Lesson # 2:  You can't borrow your way out of a problem.  That would be too easy.  Also, just when you think you're frustrated enough, think again.  That was only the beginning. 

Lesson #3:   Give yourself more than a couple of days to design anything, even if it is just a 'simple, felted bag'.  And more importantly, do not use the word simple as freely as I do.  Simple is as simple does.  Yeah, whatever that means, but it came to mind and so I threw it in there.

Lesson #4:  Do not put a project away for months and then expect to finish it without some negative consequences.  In this case, make a big note for yourself that in fact people do have a left hand and a right hand and the thumb placement is actually pretty important.  Also, no matter how you twist and turn a left mitten, it will NOT work on a right hand.  Okay, hopefully I won't have to revisit that one any time soon.

Lesson #5:  See Lesson #4 with this addendum--if you are going to knit someone a gift, such as felted slippers, and it needs to be a certain size, do not highlight ALL of the sizes in the pattern (in different colors) so that you can't tell what size you knit the first one, forcing you to guess on the second one.  To set this lesson in your brain, repeat over and over to yourself, I am not a good guesser...I am not a good guesser.  Yeah, I guessed medium.  Turns out the first one I knit was a small.  Oh, and one other little something worth mentioning, try to finish your gift knitting in the same year that you started.  These clogs were for last Christmas.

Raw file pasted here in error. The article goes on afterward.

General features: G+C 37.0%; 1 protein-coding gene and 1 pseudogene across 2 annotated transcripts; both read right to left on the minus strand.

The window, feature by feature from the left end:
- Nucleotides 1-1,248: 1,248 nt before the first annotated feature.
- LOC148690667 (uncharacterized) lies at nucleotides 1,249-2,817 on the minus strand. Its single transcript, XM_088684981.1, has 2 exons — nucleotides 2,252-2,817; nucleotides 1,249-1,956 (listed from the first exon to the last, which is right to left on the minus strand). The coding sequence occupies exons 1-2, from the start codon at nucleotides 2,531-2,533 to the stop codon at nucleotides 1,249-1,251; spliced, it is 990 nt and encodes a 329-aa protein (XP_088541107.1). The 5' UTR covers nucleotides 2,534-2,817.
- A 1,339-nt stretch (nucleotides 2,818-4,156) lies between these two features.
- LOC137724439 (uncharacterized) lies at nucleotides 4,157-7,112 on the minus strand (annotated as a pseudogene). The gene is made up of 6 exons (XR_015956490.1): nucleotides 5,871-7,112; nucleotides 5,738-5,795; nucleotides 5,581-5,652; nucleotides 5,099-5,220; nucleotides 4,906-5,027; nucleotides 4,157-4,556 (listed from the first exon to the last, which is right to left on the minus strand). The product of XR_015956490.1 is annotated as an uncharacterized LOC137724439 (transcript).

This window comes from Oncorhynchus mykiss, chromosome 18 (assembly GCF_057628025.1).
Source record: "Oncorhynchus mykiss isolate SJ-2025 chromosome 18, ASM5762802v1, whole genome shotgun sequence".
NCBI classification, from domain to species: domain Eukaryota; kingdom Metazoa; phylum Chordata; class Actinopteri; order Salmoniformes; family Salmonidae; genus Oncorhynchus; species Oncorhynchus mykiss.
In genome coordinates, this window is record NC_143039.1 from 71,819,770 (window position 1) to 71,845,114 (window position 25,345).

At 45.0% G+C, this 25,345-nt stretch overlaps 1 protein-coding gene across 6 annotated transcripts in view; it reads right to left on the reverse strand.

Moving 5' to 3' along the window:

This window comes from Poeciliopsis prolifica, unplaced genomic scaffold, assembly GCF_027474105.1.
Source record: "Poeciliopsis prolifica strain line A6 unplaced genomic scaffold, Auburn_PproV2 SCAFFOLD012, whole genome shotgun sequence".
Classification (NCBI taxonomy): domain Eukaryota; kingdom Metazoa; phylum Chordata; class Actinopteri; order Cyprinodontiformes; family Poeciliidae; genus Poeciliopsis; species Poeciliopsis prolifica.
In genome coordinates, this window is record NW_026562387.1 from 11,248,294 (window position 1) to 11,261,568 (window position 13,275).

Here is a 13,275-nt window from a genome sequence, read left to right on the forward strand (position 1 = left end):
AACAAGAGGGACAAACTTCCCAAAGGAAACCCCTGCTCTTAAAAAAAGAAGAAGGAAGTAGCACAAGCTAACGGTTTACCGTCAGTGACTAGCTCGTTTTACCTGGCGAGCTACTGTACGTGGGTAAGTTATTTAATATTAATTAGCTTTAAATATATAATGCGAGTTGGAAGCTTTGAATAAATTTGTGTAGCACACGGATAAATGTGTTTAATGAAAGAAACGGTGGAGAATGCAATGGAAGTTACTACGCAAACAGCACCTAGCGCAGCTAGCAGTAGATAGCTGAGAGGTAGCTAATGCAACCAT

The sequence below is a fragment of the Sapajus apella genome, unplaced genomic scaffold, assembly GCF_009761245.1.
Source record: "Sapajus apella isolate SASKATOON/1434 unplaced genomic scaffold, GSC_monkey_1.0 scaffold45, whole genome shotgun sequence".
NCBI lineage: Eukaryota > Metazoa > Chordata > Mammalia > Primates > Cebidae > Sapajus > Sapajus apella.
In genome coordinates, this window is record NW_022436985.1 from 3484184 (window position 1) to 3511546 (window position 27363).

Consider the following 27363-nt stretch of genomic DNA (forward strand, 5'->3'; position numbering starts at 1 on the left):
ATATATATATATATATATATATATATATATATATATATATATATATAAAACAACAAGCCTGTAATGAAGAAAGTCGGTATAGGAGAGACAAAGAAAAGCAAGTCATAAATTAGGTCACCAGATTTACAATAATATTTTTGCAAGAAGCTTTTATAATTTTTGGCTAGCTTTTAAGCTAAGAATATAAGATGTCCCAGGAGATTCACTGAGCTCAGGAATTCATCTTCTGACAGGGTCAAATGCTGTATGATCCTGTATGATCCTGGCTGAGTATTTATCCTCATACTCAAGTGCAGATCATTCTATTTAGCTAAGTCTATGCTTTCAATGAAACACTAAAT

Lesson # 6:  The lesson is:  there is not lesson because this just falls in the misfortune category of the 3 M's more than anything.  Everyone around me seems to have been sick for the last month or so.  It was bound to happen.  However, if there is a lesson to be learned, I am thinking it might be to not get smug and make statements about the fact that you haven't caught anything so far.  And knocking on wood, I now have proof, does not work at all.